I'm frankly posting this Op-ed just because it dumbfounds me. I looked for The Onion logo to no avail. I reminded myself that it was a long way off from April 1st. I could not find proof of irony.
This is an example of just how ridiculous WSJ's opinion pieces get. Every now and then they'll throw you a whopper like George Will asserting that progressives promote railways because it conditions people to be collectivists, or a piece like this one, which at least to my mind is so steeped simultaneously in elitism, implicit bigotry, saudade, and naive idealism, that it is embarrassing.
The old U.S. ruling class had plenty of problems. But are we really better off with a country run by the self-involved, over-schooled products of modern meritocracy?The U.S. once had an unofficial but nonetheless genuine ruling class, drawn from what came to be known as the WASP establishment. Members of this establishment dominated politics, economics and education, but they do so no longer. The WASPocracy, as I think of it, lost its confidence and, with it, the power and interest to lead. We are now without a ruling class, unless one includes the entity that has come to be known as the meritocracy—presumably an aristocracy of sheer intelligence, men and women trained in the nation's most prestigious schools.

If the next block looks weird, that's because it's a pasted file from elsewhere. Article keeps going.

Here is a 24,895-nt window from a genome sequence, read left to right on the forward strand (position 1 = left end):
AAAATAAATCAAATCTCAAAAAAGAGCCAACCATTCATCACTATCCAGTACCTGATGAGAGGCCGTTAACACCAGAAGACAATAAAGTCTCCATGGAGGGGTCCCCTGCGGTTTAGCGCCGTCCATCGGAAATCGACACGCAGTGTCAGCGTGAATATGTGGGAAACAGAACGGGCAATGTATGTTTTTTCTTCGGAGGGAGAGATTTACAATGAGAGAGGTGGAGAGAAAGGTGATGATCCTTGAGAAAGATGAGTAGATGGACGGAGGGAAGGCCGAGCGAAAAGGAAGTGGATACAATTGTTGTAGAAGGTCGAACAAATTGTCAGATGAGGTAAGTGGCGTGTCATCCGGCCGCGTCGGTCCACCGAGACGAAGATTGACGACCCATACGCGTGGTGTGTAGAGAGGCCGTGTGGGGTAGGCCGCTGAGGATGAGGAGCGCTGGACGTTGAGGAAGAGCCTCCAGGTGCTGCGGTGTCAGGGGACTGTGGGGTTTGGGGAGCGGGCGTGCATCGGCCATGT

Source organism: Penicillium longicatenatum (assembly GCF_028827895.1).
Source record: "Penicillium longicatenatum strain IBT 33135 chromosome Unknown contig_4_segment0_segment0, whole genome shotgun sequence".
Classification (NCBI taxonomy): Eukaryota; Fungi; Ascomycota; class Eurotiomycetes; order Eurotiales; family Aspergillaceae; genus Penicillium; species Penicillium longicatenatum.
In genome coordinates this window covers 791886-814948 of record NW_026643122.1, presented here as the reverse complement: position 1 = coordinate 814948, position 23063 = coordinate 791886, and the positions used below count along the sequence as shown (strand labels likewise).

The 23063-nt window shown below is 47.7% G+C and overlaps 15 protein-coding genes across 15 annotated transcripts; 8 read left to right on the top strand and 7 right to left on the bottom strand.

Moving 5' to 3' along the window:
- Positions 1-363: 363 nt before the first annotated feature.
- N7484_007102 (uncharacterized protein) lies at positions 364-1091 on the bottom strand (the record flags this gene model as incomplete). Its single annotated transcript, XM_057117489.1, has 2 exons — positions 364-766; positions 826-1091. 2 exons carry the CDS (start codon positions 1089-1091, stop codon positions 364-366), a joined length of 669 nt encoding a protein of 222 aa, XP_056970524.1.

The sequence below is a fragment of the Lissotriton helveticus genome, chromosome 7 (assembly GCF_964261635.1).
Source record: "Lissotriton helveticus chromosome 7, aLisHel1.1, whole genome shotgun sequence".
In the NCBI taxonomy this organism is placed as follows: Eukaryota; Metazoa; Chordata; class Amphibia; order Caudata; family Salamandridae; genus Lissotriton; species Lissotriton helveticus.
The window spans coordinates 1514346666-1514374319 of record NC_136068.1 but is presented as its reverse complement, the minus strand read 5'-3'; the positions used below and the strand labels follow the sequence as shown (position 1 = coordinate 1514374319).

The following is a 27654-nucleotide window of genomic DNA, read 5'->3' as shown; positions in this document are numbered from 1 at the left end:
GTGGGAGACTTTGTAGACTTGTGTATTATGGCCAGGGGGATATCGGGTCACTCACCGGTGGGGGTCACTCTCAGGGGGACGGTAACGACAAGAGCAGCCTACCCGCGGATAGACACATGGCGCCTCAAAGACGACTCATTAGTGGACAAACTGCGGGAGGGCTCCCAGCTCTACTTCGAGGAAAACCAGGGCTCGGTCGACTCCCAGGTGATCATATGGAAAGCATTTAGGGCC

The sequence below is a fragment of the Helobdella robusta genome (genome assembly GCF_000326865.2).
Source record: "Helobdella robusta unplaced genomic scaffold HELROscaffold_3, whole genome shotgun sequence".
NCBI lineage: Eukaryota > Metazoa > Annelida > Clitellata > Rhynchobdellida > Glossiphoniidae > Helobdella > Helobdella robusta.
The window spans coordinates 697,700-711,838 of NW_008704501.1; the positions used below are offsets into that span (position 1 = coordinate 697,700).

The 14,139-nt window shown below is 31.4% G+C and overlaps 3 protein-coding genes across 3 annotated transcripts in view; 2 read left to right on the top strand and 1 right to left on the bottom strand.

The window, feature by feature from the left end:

The acronym WASP derives, of course, from White Anglo-Saxon Protestant, but as acronyms go, this one is more deficient than most. Lots of people, including powerful figures and some presidents, have been white, Anglo-Saxon and Protestant but were far from being WASPs. Neither Jimmy Carter nor Bill Clinton qualified.Much can be—and has been—written about the shortcomings of the WASPocracy. As a class, it was exclusionary and hence tolerant of social prejudice, if not often downright snobbish. Tradition-minded, it tended to be dead to innovation and social change. Imagination wasn't high on its list of admired qualities.
Yet the WASP elite had dignity and an impressive sense of social responsibility. In a 1990 book called "The Way of the Wasp," Richard Brookhiser held that the chief WASP qualities were "success depending on industry; use giving industry its task; civic-mindedness placing obligations on success, and antisensuality setting limits to the enjoyment of it; conscience watching over everything."
Under WASP hegemony, corruption, scandal and incompetence in high places weren't, as now, regular features of public life. Under WASP rule, stability, solidity, gravity and a certain weight and aura of seriousness suffused public life. As a ruling class, today's new meritocracy has failed to provide the positive qualities that older generations of WASPs provided.
Tell me I'm not the only one on this forum.